The Differences Between Physical & Financial Capital
At its core, a business can be defined by assets. One way to describe assets is to break them down into categories, and two broad breakdowns are physical and financial capital. Physical capital is a tangible asset that can be touched in a real sense, while financial capital refers to the legal ownership of assets such as physical capital.
A vision of factories and equipment often comes to mind when the term "physical capital" is invoked, and this also includes the inventory sitting in stockrooms or warehouses, equipment from the tiniest screwdriver to the fleet of 18-wheel trucks, and fixed structures like office buildings, shopping malls, or factories. Physical capital includes tangible items used for actual production of the good or service provided by a company.
Financial capital, on the other hand, is the legal ownership of all physical capital, as well as the monetary value of any asset that could be liquidated for cash. In fact, cash on hand is a form of financial capital, but so are stock shares, land titles, and other forms of property ownership. Financial capital might exist in large part as electronic entries in a computer database somewhere that denote how much money exists in a company's checking or savings accounts.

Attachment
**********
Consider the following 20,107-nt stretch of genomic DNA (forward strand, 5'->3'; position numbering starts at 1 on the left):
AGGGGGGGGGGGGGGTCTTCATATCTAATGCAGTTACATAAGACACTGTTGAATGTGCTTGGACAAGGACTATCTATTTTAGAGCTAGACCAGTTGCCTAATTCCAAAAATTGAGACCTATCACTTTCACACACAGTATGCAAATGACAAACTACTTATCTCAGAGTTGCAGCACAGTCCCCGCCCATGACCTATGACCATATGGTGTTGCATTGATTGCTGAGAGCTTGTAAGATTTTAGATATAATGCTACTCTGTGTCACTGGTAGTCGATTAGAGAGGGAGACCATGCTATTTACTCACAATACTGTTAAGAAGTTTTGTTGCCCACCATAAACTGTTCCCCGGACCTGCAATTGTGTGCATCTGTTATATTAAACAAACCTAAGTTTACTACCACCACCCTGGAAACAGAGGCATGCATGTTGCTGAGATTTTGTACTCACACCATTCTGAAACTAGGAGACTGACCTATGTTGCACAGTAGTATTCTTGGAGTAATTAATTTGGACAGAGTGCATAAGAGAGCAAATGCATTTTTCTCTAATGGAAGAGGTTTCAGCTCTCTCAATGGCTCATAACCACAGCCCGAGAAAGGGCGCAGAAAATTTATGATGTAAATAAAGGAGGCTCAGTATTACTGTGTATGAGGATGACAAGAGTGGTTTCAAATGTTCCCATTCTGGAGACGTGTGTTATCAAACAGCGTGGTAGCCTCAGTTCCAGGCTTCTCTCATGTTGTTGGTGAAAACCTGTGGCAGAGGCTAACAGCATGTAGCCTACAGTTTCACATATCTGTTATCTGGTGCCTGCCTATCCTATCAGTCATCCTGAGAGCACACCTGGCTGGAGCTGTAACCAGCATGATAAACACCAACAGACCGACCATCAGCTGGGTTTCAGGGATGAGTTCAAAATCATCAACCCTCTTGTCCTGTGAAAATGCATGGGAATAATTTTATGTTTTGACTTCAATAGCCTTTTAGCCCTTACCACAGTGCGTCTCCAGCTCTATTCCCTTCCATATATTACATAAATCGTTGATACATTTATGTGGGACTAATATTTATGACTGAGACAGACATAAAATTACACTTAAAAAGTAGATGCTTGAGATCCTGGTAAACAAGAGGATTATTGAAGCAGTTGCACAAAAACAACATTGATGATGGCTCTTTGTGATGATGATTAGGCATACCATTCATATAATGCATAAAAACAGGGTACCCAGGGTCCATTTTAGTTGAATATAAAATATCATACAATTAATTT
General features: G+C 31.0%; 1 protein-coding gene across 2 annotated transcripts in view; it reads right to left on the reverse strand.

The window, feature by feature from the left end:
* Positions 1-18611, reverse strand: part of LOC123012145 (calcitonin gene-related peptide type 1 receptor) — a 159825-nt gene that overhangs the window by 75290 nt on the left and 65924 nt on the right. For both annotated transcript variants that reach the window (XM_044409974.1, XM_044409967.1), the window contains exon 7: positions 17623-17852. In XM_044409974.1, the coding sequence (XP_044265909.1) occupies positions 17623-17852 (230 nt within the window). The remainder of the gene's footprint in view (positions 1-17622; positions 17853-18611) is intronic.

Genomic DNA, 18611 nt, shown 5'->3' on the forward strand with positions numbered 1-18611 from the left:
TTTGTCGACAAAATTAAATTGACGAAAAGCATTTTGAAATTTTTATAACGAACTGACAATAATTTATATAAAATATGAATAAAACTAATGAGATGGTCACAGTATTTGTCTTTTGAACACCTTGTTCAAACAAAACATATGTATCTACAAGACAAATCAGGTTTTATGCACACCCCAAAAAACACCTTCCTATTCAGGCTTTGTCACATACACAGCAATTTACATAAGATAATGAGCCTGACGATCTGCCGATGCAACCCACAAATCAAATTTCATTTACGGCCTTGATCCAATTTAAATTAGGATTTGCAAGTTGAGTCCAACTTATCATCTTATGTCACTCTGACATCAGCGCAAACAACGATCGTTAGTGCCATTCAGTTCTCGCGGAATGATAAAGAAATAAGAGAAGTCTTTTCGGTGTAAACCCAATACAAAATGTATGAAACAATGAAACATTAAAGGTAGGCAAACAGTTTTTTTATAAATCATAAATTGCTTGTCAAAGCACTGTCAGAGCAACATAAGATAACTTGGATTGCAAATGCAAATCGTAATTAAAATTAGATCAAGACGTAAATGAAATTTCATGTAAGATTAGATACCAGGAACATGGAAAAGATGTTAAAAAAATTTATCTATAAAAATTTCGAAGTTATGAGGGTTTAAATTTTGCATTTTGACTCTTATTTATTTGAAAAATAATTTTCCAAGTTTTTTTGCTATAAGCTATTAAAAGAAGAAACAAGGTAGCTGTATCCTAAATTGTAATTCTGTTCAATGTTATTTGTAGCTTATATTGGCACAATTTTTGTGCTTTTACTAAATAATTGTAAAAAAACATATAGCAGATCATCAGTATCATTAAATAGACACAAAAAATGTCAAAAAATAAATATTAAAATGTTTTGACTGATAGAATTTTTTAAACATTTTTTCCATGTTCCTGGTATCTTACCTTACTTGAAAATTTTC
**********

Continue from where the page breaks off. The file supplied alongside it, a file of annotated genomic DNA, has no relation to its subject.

Human capital, which exists solely in the form of intelligence, education and knowledge stored in the brains of company owners and employees, is a type of business capital that shouldn't be overlooked. The tricky part is figuring out where to classify it. Since human capital makes physical capital more productive, it is often considered closely related to those assets.
Physical and financial capital, though distinctly different, are also joined at the hip when it comes to the business world. A company would not last long trying to use one or the other exclusively. Physical capital is needed, even if it is only an office, desk and computer, to actually provide goods and services. Without financial capital, paying regular bills would be a mighty inconvenience. Having to sell a few dozen desks each time the utility bill came due would get tiresome quickly.